After a DUI, you may be required to attend alcohol classes and addiction treatment. Even if you don’t have a substance abuse problem, attending these meetings will keep you out of jail and give you some valuable information that may help you understand what led you to make the decision to drive under the influence in the first place.
DUI school requirements vary by state and even by case; alcohol education classes are held in a group setting. Class sizes are usually limited to no more than 12 to 15 people depending on the level.
DUI Class Levels
Drug education courses are classified into different levels, and each offender is assigned to one depending on their age and the extent of their crime. Minors under the age of 21 are usually assigned to level I, which consists of a 12-hour alcohol class. Adults are rarely assigned to level I classes unless they are a first-time offender or their blood-alcohol level was under .10.
Typically, anyone over the age of 21 is assigned to level II DUI classes, which combine alcohol and drug education with mandated therapy. Some of these programs are held in three-hour sessions once a week for three months for a total of 36 hours while others might be longer.
Repeat offenders may be required to take an 18- or 30-month program that includes educational classes and therapy. The exact details and duration of your alcohol class will depend on your case, but you can expect weekly meetings that last for several hours at a time and take place in a group setting.
How Many People Attend Alcohol Awareness Classes?
Most classes do not exceed 12 members for each class, but some states allow DUI education programs to teach up to 15 students at once. Working in a relatively small group ensures that you will be able to receive the education you need to truly gain valuable knowledge from the experience. No one is happy about being sentenced to a DUI class, but try to approach it with a positive mindset. A mistake may have brought you here, but you have the chance to gain a new perspective and improve yourself going forward.
Most classes will cover the basics of alcohol intoxication, but you should also pay close attention to discussions about alcohol abuse and warning signs you have a drinking problem. Many people do not begin to realize the harmful role alcohol plays in their life until they’ve been arrested and charged with a DUI.
What to Expect in the DUI Class
Group discussions are a large part of the course; learning from others’ experience is valuable for several reasons. First, you may be able to think of your own actions differently when you hear about someone else’s reasons for drinking and driving. Second, by learning how to listen and share experiences without judgment or defense, you become more self-aware and compassionate.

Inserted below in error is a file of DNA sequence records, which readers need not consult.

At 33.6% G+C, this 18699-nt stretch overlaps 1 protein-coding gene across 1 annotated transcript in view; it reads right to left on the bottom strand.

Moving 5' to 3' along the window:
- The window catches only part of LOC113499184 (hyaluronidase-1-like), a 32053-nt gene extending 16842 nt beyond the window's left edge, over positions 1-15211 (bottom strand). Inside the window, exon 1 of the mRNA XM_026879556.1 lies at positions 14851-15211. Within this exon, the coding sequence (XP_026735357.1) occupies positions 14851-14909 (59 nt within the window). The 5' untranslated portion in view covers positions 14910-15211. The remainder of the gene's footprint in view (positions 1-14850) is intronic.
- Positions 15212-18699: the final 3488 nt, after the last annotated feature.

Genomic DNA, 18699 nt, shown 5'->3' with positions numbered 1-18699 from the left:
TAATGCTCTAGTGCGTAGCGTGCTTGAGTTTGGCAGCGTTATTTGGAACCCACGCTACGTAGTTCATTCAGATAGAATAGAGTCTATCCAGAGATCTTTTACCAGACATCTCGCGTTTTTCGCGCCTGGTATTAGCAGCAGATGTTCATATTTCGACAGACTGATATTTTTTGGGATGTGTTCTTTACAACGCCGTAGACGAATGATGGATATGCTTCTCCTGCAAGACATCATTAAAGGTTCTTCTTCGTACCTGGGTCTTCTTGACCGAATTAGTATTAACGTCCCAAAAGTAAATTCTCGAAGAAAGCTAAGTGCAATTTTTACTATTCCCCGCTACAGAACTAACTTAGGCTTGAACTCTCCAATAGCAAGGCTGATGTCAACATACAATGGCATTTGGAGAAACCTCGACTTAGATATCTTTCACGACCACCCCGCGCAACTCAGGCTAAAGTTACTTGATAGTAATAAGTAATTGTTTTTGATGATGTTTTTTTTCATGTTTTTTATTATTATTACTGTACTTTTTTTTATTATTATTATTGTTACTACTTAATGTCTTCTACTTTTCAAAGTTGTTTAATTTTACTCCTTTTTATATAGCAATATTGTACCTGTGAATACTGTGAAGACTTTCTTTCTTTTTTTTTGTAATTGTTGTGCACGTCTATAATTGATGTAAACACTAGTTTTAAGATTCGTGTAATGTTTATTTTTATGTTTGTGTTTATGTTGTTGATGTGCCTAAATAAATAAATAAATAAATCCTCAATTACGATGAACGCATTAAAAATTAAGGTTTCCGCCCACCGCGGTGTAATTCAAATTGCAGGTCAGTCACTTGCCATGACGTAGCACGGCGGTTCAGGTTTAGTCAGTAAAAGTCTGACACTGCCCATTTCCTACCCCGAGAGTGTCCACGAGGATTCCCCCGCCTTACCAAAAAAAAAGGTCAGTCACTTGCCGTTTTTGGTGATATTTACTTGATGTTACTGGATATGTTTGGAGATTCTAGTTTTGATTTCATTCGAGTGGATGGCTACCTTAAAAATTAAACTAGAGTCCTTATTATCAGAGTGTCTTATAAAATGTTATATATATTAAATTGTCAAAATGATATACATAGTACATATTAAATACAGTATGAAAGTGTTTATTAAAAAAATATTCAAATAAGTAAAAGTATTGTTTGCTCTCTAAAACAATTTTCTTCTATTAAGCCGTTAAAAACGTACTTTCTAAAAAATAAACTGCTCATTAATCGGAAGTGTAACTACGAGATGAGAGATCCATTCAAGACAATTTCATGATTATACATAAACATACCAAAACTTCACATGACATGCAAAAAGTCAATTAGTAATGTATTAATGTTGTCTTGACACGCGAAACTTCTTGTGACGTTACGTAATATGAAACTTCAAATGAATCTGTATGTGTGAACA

Ultimately, the purpose of an alcohol class is to prevent people from getting another DUI in the future. Does everyone learn their lesson? Unfortunately, no. Many people will continue to believe that they were perfectly capable of driving and get behind the wheel again.
Others may drink and drive again only to wind up in an accident that seriously injures or kills them or other people. The risk you face whenever you drink and drive is never wroth it, no matter how capable you may think you are or how many times you’ve done it in the past.
Do DUI Classes Count as Court-Ordered Rehab?
No, alcohol classes are not a substitute for alcohol addiction treatment. Substance abuse often plays a factor in people’s DUIs, but educational classes do not offer the in-depth, personalized care necessary for treatment. Alcohol awareness classes are group-oriented, but they don’t provide medical treatment or psychological counseling.
If you’ve been ordered to receive treatment for a drinking problem, then rehab should be done at an inpatient or outpatient facility with detox services to help you get your life back on track.
To learn more about DUI classes, support meetings and alcohol rehabs, call us today at 302-842-2390. We’re happy to answer any questions you may have and give you the resources you need to make the right choices for your future. Whether you’ve only recently developed a drinking problem or been struggling in secret for years, now is the time to get the help you deserve.